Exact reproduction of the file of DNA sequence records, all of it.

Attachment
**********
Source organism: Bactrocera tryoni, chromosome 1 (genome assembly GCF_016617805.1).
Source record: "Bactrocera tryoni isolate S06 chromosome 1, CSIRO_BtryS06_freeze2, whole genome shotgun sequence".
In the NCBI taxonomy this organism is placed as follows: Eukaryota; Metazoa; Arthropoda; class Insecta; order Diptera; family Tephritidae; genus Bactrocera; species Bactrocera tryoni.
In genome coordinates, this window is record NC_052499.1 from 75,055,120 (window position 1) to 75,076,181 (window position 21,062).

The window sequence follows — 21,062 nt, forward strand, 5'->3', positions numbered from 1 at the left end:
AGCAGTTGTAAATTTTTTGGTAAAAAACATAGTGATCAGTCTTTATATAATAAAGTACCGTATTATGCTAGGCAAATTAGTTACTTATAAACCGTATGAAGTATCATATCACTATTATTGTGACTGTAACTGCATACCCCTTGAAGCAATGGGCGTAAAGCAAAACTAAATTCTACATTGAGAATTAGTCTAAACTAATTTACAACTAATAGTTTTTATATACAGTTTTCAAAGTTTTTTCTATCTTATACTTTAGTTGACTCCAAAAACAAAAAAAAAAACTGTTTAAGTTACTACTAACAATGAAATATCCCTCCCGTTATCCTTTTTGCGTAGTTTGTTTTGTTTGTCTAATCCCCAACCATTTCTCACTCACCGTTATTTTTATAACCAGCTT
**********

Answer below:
Source organism: Bactrocera tryoni, chromosome 1 (genome assembly GCF_016617805.1).
Source record: "Bactrocera tryoni isolate S06 chromosome 1, CSIRO_BtryS06_freeze2, whole genome shotgun sequence".
In the NCBI taxonomy this organism is placed as follows: Eukaryota; Metazoa; Arthropoda; class Insecta; order Diptera; family Tephritidae; genus Bactrocera; species Bactrocera tryoni.
In genome coordinates, this window is record NC_052499.1 from 75,055,120 (window position 1) to 75,076,181 (window position 21,062).

The window sequence follows — 21,062 nt, forward strand, 5'->3', positions numbered from 1 at the left end:
AGCAGTTGTAAATTTTTTGGTAAAAAACATAGTGATCAGTCTTTATATAATAAAGTACCGTATTATGCTAGGCAAATTAGTTACTTATAAACCGTATGAAGTATCATATCACTATTATTGTGACTGTAACTGCATACCCCTTGAAGCAATGGGCGTAAAGCAAAACTAAATTCTACATTGAGAATTAGTCTAAACTAATTTACAACTAATAGTTTTTATATACAGTTTTCAAAGTTTTTTCTATCTTATACTTTAGTTGACTCCAAAAACAAAAAAAAAAACTGTTTAAGTTACTACTAACAATGAAATATCCCTCCCGTTATCCTTTTTGCGTAGTTTGTTTTGTTTGTCTAATCCCCAACCATTTCTCACTCACCGTTATTTTTATAACCAGCTT